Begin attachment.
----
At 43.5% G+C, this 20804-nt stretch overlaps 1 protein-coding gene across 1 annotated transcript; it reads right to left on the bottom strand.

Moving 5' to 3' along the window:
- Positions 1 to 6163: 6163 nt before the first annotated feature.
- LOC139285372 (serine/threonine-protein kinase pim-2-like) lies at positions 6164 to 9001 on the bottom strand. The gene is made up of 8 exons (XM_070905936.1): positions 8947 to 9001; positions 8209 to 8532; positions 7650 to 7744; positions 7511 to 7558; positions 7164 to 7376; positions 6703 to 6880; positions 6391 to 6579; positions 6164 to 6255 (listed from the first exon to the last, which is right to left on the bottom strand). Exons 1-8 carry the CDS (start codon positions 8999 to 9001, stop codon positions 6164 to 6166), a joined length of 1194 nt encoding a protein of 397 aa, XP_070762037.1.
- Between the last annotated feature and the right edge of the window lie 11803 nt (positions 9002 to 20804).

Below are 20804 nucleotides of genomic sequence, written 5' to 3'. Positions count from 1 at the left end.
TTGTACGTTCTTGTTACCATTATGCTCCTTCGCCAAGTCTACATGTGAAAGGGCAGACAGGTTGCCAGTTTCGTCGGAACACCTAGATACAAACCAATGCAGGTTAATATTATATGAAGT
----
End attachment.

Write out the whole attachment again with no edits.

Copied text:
At 43.5% G+C, this 20804-nt stretch overlaps 1 protein-coding gene across 1 annotated transcript; it reads right to left on the bottom strand.

Moving 5' to 3' along the window:
- Positions 1 to 6163: 6163 nt before the first annotated feature.
- LOC139285372 (serine/threonine-protein kinase pim-2-like) lies at positions 6164 to 9001 on the bottom strand. The gene is made up of 8 exons (XM_070905936.1): positions 8947 to 9001; positions 8209 to 8532; positions 7650 to 7744; positions 7511 to 7558; positions 7164 to 7376; positions 6703 to 6880; positions 6391 to 6579; positions 6164 to 6255 (listed from the first exon to the last, which is right to left on the bottom strand). Exons 1-8 carry the CDS (start codon positions 8999 to 9001, stop codon positions 6164 to 6166), a joined length of 1194 nt encoding a protein of 397 aa, XP_070762037.1.
- Between the last annotated feature and the right edge of the window lie 11803 nt (positions 9002 to 20804).

Below are 20804 nucleotides of genomic sequence, written 5' to 3'. Positions count from 1 at the left end.
TTGTACGTTCTTGTTACCATTATGCTCCTTCGCCAAGTCTACATGTGAAAGGGCAGACAGGTTGCCAGTTTCGTCGGAACACCTAGATACAAACCAATGCAGGTTAATATTATATGAAGT